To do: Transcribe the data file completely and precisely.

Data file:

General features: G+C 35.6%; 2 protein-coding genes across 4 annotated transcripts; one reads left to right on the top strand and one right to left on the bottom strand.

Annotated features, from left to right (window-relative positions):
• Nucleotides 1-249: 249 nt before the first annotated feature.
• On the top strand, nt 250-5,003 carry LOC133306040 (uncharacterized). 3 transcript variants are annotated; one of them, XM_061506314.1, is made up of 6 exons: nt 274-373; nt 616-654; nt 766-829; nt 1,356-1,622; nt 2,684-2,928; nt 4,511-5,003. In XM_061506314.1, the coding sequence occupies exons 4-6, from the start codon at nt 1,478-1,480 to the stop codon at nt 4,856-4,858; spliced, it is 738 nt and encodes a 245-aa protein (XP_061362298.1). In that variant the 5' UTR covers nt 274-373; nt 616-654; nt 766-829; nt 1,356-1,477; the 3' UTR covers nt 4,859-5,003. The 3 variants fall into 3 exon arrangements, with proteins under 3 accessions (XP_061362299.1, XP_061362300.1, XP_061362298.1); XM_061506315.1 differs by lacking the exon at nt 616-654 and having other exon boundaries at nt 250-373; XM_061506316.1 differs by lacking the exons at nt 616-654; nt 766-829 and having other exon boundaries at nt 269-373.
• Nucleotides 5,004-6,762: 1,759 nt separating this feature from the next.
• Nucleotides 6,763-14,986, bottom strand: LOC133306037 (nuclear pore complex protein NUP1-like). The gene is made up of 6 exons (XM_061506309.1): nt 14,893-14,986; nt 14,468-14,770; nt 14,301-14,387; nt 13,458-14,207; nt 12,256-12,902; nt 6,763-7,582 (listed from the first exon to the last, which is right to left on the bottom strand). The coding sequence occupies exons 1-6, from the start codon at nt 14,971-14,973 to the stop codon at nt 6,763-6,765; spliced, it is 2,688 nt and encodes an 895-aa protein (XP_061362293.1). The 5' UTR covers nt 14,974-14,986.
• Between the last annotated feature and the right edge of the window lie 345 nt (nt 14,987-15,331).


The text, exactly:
General features: G+C 35.6%; 2 protein-coding genes across 4 annotated transcripts; one reads left to right on the top strand and one right to left on the bottom strand.

Annotated features, from left to right (window-relative positions):
• Nucleotides 1-249: 249 nt before the first annotated feature.
• On the top strand, nt 250-5,003 carry LOC133306040 (uncharacterized). 3 transcript variants are annotated; one of them, XM_061506314.1, is made up of 6 exons: nt 274-373; nt 616-654; nt 766-829; nt 1,356-1,622; nt 2,684-2,928; nt 4,511-5,003. In XM_061506314.1, the coding sequence occupies exons 4-6, from the start codon at nt 1,478-1,480 to the stop codon at nt 4,856-4,858; spliced, it is 738 nt and encodes a 245-aa protein (XP_061362298.1). In that variant the 5' UTR covers nt 274-373; nt 616-654; nt 766-829; nt 1,356-1,477; the 3' UTR covers nt 4,859-5,003. The 3 variants fall into 3 exon arrangements, with proteins under 3 accessions (XP_061362299.1, XP_061362300.1, XP_061362298.1); XM_061506315.1 differs by lacking the exon at nt 616-654 and having other exon boundaries at nt 250-373; XM_061506316.1 differs by lacking the exons at nt 616-654; nt 766-829 and having other exon boundaries at nt 269-373.
• Nucleotides 5,004-6,762: 1,759 nt separating this feature from the next.
• Nucleotides 6,763-14,986, bottom strand: LOC133306037 (nuclear pore complex protein NUP1-like). The gene is made up of 6 exons (XM_061506309.1): nt 14,893-14,986; nt 14,468-14,770; nt 14,301-14,387; nt 13,458-14,207; nt 12,256-12,902; nt 6,763-7,582 (listed from the first exon to the last, which is right to left on the bottom strand). The coding sequence occupies exons 1-6, from the start codon at nt 14,971-14,973 to the stop codon at nt 6,763-6,765; spliced, it is 2,688 nt and encodes an 895-aa protein (XP_061362293.1). The 5' UTR covers nt 14,974-14,986.
• Between the last annotated feature and the right edge of the window lie 345 nt (nt 14,987-15,331).